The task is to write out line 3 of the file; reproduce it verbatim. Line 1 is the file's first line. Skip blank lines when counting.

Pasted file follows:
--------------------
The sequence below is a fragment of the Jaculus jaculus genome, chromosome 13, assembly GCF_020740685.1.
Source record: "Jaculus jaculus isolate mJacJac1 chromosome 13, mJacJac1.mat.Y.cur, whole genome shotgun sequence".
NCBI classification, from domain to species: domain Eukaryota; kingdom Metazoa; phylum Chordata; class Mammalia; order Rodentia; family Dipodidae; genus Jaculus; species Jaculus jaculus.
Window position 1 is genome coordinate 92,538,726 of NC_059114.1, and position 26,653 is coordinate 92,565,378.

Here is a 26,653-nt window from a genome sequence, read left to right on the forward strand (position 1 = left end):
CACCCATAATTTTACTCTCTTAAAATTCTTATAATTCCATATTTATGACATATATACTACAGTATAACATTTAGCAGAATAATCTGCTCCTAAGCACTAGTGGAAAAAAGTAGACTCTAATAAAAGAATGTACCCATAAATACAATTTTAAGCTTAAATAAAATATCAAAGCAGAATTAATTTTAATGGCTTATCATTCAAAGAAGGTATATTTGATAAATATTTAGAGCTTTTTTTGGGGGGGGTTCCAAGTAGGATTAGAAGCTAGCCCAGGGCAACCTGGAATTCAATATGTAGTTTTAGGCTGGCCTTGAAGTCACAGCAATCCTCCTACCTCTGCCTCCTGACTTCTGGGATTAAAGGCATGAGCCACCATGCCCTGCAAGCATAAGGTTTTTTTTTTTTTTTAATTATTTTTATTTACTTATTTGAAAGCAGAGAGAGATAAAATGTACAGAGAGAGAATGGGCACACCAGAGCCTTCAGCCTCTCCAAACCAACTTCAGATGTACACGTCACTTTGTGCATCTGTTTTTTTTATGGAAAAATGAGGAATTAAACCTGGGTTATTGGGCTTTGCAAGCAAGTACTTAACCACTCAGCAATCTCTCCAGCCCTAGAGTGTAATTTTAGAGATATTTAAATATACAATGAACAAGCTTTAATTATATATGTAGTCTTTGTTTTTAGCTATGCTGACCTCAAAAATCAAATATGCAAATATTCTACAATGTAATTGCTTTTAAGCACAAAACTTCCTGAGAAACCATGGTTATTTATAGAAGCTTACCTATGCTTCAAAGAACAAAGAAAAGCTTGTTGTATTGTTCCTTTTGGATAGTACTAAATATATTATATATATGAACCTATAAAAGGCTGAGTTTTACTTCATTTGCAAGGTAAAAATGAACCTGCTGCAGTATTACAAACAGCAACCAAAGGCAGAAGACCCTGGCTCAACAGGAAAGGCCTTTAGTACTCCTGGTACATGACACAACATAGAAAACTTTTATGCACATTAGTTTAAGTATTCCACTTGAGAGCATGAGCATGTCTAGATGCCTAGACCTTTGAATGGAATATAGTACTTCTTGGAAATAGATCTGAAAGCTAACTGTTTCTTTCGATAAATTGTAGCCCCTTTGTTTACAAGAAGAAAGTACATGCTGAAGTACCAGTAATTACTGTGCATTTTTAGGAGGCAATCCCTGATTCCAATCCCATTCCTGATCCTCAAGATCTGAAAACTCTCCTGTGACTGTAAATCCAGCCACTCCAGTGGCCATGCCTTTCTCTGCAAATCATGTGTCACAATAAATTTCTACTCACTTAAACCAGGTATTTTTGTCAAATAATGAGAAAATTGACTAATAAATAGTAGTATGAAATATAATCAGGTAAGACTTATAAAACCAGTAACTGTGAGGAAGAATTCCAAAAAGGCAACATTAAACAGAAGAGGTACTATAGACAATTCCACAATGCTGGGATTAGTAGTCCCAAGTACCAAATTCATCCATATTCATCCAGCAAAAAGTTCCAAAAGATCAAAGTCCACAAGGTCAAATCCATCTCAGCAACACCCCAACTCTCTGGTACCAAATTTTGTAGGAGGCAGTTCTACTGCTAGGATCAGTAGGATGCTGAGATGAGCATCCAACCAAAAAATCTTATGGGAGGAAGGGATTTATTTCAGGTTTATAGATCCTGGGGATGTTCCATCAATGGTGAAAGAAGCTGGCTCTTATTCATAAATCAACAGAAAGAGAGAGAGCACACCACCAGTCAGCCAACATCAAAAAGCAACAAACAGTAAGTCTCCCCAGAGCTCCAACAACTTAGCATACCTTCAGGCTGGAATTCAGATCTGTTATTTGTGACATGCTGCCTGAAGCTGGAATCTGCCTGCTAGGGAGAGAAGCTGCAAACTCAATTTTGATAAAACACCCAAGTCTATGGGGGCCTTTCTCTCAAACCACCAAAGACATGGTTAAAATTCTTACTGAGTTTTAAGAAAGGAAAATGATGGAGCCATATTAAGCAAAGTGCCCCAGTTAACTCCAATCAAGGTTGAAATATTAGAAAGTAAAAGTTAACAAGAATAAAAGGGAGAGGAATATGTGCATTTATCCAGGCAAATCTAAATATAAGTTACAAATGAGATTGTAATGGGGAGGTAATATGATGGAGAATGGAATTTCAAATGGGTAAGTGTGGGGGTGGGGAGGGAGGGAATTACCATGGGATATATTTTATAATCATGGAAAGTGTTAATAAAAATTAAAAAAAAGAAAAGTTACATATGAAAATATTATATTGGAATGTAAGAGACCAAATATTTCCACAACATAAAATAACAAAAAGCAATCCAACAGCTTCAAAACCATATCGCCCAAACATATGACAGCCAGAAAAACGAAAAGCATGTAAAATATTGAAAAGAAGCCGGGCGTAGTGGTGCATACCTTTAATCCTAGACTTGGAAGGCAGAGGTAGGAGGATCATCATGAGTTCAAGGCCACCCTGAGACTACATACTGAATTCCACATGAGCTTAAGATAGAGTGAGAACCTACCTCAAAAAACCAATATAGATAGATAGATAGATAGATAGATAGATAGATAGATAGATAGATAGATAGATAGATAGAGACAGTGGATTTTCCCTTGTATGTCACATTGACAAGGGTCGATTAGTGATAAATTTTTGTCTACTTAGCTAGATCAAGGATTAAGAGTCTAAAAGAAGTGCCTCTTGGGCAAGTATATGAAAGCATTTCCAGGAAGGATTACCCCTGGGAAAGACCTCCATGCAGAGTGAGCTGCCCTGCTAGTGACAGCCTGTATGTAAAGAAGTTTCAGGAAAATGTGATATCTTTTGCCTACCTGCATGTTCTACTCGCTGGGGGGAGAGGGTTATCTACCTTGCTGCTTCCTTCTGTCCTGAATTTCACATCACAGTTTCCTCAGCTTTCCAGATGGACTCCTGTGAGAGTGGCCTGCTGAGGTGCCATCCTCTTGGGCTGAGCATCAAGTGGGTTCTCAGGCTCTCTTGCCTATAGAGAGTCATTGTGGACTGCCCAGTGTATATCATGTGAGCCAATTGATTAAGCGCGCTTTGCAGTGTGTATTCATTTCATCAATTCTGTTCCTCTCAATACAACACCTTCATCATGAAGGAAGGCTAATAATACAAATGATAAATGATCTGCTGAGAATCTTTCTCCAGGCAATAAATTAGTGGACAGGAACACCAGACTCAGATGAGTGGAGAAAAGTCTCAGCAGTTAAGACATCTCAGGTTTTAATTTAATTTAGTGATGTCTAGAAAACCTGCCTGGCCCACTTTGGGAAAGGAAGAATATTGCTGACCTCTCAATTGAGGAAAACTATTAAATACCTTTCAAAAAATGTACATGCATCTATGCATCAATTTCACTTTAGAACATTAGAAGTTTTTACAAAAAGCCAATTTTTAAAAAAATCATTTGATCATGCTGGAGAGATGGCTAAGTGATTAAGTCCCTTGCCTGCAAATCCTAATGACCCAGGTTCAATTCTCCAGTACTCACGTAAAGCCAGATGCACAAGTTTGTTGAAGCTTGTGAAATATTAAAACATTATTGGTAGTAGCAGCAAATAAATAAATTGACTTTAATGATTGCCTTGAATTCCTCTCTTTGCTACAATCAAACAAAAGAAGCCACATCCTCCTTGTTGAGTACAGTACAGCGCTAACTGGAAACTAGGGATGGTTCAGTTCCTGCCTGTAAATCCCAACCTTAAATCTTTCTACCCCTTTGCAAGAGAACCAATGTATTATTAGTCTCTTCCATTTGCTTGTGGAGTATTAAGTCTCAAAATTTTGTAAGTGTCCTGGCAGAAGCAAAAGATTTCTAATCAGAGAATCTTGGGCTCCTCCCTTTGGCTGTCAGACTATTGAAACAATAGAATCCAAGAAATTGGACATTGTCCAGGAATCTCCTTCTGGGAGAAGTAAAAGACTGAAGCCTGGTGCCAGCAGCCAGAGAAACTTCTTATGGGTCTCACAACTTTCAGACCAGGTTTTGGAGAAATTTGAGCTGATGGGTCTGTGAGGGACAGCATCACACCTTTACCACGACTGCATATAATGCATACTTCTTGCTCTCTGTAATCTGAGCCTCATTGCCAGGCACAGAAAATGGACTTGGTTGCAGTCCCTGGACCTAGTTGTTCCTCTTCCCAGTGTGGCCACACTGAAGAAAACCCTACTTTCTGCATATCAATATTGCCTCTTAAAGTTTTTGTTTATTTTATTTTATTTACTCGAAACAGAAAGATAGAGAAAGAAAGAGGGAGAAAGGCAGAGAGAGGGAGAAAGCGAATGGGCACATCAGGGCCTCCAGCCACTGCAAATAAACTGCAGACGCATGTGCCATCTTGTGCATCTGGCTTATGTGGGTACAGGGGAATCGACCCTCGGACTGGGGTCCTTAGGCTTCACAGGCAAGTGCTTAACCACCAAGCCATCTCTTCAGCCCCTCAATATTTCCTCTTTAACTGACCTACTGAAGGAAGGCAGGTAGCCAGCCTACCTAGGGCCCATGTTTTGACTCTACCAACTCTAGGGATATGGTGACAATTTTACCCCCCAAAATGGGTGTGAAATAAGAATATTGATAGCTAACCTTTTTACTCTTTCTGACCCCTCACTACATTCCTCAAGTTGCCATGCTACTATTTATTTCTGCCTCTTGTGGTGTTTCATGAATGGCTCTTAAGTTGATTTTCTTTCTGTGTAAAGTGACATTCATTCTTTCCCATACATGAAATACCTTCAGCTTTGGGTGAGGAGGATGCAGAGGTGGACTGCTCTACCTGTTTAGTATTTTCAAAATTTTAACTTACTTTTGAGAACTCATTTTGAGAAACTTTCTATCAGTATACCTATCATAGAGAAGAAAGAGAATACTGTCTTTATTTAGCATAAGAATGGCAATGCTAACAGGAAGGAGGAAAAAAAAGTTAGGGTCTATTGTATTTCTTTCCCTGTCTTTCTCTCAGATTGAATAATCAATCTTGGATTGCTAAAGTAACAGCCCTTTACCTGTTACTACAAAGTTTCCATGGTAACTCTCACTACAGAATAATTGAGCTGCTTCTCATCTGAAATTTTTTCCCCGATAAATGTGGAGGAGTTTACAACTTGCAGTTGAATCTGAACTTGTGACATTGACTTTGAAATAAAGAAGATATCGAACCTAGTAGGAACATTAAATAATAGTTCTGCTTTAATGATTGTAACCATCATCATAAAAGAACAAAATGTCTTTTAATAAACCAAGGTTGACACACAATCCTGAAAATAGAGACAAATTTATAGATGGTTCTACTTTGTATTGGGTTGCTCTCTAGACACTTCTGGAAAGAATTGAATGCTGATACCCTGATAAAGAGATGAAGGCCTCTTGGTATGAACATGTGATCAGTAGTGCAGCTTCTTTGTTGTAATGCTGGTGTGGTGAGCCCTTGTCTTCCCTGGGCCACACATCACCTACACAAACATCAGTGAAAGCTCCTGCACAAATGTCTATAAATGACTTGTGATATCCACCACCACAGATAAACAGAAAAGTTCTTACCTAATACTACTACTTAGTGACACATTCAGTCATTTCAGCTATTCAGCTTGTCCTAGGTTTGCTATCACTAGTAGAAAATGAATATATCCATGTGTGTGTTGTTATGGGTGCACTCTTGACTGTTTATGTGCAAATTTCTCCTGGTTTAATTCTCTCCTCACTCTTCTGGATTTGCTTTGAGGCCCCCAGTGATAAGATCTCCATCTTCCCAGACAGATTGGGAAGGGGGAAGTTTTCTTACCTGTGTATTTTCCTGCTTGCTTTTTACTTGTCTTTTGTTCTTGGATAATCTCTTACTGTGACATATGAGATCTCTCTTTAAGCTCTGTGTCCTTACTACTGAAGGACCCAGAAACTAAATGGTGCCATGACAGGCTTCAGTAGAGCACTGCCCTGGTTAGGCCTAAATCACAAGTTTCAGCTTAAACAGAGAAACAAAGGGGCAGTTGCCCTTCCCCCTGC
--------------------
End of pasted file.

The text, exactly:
NCBI classification, from domain to species: domain Eukaryota; kingdom Metazoa; phylum Chordata; class Mammalia; order Rodentia; family Dipodidae; genus Jaculus; species Jaculus jaculus.